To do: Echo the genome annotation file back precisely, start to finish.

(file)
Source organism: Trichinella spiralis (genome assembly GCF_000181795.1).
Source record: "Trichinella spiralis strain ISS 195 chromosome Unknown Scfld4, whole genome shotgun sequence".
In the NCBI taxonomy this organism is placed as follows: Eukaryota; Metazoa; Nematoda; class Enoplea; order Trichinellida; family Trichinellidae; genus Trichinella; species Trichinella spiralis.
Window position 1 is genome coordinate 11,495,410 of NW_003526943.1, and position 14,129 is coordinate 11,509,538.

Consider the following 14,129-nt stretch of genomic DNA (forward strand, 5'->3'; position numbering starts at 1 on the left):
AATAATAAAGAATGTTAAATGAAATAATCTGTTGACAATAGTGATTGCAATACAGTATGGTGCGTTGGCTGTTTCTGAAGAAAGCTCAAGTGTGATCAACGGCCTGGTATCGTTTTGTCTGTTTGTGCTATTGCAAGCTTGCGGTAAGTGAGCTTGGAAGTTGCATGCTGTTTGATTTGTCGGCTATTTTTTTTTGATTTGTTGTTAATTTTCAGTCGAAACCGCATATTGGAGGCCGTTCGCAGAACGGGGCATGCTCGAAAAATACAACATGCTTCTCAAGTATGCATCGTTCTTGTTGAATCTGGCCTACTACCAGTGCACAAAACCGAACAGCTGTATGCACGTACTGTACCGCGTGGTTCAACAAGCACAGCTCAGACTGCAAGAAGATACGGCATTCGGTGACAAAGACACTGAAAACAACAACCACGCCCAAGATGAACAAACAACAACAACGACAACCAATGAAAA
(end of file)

Source organism: Trichinella spiralis (genome assembly GCF_000181795.1).
Source record: "Trichinella spiralis strain ISS 195 chromosome Unknown Scfld4, whole genome shotgun sequence".
In the NCBI taxonomy this organism is placed as follows: Eukaryota; Metazoa; Nematoda; class Enoplea; order Trichinellida; family Trichinellidae; genus Trichinella; species Trichinella spiralis.
Window position 1 is genome coordinate 11,495,410 of NW_003526943.1, and position 14,129 is coordinate 11,509,538.

Consider the following 14,129-nt stretch of genomic DNA (forward strand, 5'->3'; position numbering starts at 1 on the left):
AATAATAAAGAATGTTAAATGAAATAATCTGTTGACAATAGTGATTGCAATACAGTATGGTGCGTTGGCTGTTTCTGAAGAAAGCTCAAGTGTGATCAACGGCCTGGTATCGTTTTGTCTGTTTGTGCTATTGCAAGCTTGCGGTAAGTGAGCTTGGAAGTTGCATGCTGTTTGATTTGTCGGCTATTTTTTTTTGATTTGTTGTTAATTTTCAGTCGAAACCGCATATTGGAGGCCGTTCGCAGAACGGGGCATGCTCGAAAAATACAACATGCTTCTCAAGTATGCATCGTTCTTGTTGAATCTGGCCTACTACCAGTGCACAAAACCGAACAGCTGTATGCACGTACTGTACCGCGTGGTTCAACAAGCACAGCTCAGACTGCAAGAAGATACGGCATTCGGTGACAAAGACACTGAAAACAACAACCACGCCCAAGATGAACAAACAACAACAACGACAACCAATGAAAA